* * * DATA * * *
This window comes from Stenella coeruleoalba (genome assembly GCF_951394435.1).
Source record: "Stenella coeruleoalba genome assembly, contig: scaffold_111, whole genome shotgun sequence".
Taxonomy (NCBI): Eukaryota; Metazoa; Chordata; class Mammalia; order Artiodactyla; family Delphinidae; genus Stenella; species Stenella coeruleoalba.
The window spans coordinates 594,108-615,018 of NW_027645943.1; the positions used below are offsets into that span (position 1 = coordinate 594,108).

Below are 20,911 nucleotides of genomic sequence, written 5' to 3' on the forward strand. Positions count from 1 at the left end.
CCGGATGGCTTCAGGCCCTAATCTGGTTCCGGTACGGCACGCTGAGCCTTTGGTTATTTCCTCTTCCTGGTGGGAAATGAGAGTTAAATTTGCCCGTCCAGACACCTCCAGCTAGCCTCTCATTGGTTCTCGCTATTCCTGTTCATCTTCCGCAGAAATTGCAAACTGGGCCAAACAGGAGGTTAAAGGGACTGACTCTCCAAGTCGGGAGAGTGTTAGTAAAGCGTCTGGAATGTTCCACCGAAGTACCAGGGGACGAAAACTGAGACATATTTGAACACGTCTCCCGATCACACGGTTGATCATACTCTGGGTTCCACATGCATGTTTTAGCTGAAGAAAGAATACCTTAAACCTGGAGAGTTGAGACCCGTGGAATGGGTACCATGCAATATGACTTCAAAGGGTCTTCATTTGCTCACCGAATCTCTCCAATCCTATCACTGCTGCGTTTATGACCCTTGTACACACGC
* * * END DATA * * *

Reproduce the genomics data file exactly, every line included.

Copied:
This window comes from Stenella coeruleoalba (genome assembly GCF_951394435.1).
Source record: "Stenella coeruleoalba genome assembly, contig: scaffold_111, whole genome shotgun sequence".
Taxonomy (NCBI): Eukaryota; Metazoa; Chordata; class Mammalia; order Artiodactyla; family Delphinidae; genus Stenella; species Stenella coeruleoalba.
The window spans coordinates 594,108-615,018 of NW_027645943.1; the positions used below are offsets into that span (position 1 = coordinate 594,108).

Below are 20,911 nucleotides of genomic sequence, written 5' to 3' on the forward strand. Positions count from 1 at the left end.
CCGGATGGCTTCAGGCCCTAATCTGGTTCCGGTACGGCACGCTGAGCCTTTGGTTATTTCCTCTTCCTGGTGGGAAATGAGAGTTAAATTTGCCCGTCCAGACACCTCCAGCTAGCCTCTCATTGGTTCTCGCTATTCCTGTTCATCTTCCGCAGAAATTGCAAACTGGGCCAAACAGGAGGTTAAAGGGACTGACTCTCCAAGTCGGGAGAGTGTTAGTAAAGCGTCTGGAATGTTCCACCGAAGTACCAGGGGACGAAAACTGAGACATATTTGAACACGTCTCCCGATCACACGGTTGATCATACTCTGGGTTCCACATGCATGTTTTAGCTGAAGAAAGAATACCTTAAACCTGGAGAGTTGAGACCCGTGGAATGGGTACCATGCAATATGACTTCAAAGGGTCTTCATTTGCTCACCGAATCTCTCCAATCCTATCACTGCTGCGTTTATGACCCTTGTACACACGC